A divorce decree is the court’s final ruling that officially and legally terminates the marriage. The decree summarizes what both parties have agreed to and what they’re entitled to.

You can finally breathe a sigh of relief. Or can you?

What happens when your ex refuses to abide by the judgments listed in the divorce decree? What are your legal rights and what action can you take?

Keep reading to learn how to enforce a divorce decree when your ex-partner won’t comply.

A Divorce Decree is a Legal Document

Not adhering to the guidelines of a divorce decree is a crime. Whether or not you wanted to agree to it, you did. And you’re now legally bound to uphold whatever ruling’s it states.

The same goes for your ex. If he/she chooses not to comply with the divorce decree arrangements, you can take legal action. The decree is enforceable in court, which means your ex will be held liable for noncompliance.

The problem is, getting justice can be a lengthy, expensive process.

The Steps You Need to Take

Before you call your ex in a rage or show up at their front door, take a deep breath. If you want to stay in the good graces of the judge and courts, it’s best you take the right legal pathway to justice.

That means following the below steps, in order.

Contact the Court System

The first order of business when enforcing a divorce decree is to contact the justice system. Be sure to notify the courthouse in the county where you received the divorce decree.

The best point of contact is the judge’s clerk since you can’t speak directly to the judge. If the judge’s clerk is unavailable, the next best person to speak with is the court clerk or an office member.

Be specific about which part of the decree your spouse is violating. The type of divorce decree violation will determine your next legal recourse.

Common violations include refusal to pay a debt, child support or alimony, and refusal to sell marital property, including real estate.

File a Motion of Contempt

You’ve probably heard the term “contempt of court” before but do you know what it means?

The most basic definition is failing to satisfy a court order. Since a divorce decree is a court order, your ex’s refusal to comply places them in contempt of court.

It’s now your job to file a motion of contempt. This is also known as a motion for enforcement. The court officer you speak to will guide you on which avenue to take. They might also provide you with the necessary forms.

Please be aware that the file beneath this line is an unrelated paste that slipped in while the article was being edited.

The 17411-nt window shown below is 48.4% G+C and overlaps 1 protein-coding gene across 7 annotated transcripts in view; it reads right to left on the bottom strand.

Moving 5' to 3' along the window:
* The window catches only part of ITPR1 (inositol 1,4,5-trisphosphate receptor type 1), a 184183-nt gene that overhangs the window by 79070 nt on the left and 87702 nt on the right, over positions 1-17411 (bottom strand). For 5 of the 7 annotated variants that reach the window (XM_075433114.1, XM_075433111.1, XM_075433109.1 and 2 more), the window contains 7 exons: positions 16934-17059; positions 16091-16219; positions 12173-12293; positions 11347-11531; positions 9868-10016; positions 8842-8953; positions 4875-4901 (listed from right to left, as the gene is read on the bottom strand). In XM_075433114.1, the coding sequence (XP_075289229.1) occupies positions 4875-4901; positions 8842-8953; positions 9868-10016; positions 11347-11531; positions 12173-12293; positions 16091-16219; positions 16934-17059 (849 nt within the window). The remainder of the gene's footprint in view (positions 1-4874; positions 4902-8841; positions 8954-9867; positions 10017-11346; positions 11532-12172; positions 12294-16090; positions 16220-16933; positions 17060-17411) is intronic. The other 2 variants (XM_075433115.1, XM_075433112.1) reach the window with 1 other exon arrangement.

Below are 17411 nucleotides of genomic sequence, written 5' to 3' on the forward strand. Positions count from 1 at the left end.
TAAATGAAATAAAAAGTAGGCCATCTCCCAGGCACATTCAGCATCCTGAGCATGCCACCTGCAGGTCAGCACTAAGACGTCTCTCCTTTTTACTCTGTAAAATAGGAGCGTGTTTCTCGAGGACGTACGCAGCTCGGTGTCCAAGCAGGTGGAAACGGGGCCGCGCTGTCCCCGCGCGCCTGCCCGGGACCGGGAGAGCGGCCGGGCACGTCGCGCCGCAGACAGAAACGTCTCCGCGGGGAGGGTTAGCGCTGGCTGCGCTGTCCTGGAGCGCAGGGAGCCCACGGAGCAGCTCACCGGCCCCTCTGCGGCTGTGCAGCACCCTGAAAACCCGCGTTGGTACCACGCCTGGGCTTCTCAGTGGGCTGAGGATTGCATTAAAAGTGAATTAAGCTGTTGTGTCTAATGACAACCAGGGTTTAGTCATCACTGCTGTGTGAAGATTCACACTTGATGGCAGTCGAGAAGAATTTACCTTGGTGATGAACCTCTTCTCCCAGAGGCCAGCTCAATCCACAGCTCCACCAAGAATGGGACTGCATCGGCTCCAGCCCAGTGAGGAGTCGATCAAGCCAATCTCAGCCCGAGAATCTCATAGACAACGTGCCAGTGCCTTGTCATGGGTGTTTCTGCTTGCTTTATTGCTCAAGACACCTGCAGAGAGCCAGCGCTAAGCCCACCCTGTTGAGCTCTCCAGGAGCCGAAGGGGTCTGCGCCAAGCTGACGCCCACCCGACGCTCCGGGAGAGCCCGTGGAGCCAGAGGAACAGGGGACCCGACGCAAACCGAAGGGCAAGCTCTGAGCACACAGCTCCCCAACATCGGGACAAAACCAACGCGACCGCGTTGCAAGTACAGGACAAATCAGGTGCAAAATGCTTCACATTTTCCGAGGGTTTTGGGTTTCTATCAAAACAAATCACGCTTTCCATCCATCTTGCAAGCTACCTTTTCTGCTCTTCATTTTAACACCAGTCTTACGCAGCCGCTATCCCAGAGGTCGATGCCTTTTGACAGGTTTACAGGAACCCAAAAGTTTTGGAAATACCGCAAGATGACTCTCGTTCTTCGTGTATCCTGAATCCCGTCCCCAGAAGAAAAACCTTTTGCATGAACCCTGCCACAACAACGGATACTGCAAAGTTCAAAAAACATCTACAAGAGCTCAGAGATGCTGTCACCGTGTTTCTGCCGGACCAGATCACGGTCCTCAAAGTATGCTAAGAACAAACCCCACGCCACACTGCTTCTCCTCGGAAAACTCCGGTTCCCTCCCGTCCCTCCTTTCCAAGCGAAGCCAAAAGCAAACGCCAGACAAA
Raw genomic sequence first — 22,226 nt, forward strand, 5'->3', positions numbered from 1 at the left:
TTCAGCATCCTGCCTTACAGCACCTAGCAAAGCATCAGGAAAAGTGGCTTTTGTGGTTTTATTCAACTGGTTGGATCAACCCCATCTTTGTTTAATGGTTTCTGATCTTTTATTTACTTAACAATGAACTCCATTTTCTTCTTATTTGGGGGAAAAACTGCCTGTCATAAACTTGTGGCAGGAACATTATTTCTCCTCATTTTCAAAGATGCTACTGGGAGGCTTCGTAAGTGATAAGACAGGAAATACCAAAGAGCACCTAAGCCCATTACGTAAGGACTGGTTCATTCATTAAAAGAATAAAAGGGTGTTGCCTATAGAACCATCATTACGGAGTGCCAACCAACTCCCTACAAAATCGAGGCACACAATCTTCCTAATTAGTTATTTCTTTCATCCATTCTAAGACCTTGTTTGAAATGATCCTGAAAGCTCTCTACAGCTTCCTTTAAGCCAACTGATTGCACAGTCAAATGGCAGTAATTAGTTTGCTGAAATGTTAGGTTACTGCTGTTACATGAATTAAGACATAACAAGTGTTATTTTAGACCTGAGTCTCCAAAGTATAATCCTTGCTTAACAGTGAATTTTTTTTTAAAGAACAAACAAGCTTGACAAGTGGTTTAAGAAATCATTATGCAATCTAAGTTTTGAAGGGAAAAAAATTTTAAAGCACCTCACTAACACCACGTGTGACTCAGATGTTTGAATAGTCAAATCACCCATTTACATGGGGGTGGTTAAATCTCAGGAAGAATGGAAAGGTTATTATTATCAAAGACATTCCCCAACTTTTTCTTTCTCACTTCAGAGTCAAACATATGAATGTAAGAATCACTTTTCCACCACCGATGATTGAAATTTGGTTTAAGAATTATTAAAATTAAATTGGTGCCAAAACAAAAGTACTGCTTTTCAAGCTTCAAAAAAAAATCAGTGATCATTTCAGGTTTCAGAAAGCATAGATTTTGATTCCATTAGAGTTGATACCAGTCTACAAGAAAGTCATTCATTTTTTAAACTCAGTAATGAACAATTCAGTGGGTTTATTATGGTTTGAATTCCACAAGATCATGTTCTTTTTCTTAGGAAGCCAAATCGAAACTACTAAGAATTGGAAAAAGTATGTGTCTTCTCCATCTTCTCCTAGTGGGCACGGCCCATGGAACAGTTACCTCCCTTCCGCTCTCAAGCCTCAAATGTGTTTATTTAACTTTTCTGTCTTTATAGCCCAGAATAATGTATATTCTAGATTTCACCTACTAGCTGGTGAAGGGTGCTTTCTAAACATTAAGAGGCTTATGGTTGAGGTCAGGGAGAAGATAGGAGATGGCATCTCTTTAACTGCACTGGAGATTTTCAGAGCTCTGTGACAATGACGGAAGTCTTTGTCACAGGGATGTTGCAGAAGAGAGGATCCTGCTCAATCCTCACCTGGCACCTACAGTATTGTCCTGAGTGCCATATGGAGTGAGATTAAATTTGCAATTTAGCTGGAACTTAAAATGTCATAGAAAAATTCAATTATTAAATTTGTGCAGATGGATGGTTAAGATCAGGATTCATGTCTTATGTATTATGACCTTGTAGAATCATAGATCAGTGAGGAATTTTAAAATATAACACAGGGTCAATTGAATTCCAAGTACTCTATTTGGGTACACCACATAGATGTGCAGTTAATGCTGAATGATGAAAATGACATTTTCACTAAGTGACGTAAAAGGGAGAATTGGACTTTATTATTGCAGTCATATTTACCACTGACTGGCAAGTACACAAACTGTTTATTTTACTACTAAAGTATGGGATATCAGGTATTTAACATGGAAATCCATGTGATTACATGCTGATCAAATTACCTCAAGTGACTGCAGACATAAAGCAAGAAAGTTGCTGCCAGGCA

Be sure to include all pertinent information on the documents including a copy of the divorce decree and a docket or case number. This will help expedite the process.

Show Up to Court on the Scheduled Day and Time

The quickest way to lose a case is not showing up for court on your scheduled day and time. Once you receive your scheduled court date, make sure you’re present and prepared for the court proceedings. This is your chance to present your case to the judge.

One thing to keep in mind on your court date is that you may not get exactly what you’re asking for. Don’t get your hopes up.

In most cases, the judge will issue a warning to your ex-spouse – giving them the opportunity to make right on their end of the agreement. The judge will also set a deadline that your spouse needs to meet. He/She is required to perform what the decree orders them to do by a specific date.

Start the Process All Over Again

In a perfect world, a warning from the judge and extended timeframe is enough to convince your ex-partner to do the right thing. But that’s not always the case.

If your ex still refuses to comply with the divorce decree – even after being ordered by the judge – you’ll be forced to start the process all over again by filing another motion.

You already know the right steps to take. After filling out the motion paperwork, be sure to attach not only a copy of the divorce decree but also the most recent court order that your spouse has violated.

If you end up back in court, chances are the judge will now rule in your favor and show your noncompliant ex much less sympathy. The judge may even order sanctions, requiring your ex to pay your court costs. In more serious cases, your ex might even face jail time for contempt of court.

Depending on the violations, the judge can use several different methods to help make you whole again. If your ex owes you money, the judge can issue a lien against their property or force them to use their tax refunds to pay their debts.

If children and visitation are involved, visitation may be restricted or granted based on who’s in contempt.

Reasons to Contact the Courts

Before you get the court system involved, make sure that your ex is actually committing a crime. Carefully look over the divorce decree to determine the rules and guidelines your ex is bound to.

Here are a few common ways that people violate divorce decrees.

Refusal to Pay Debts

Money, money, money. In most cases, divorce decree violations are connected to money and one party refusing to pay the agreed-upon debt.

Some judges show special leniency to those who recently lost their jobs. As long as the individual shows an effort to find employment, the judge will rarely enforce jail time.

But that doesn’t help you if your ex’s inability to pay debt puts you in your own financial pickle.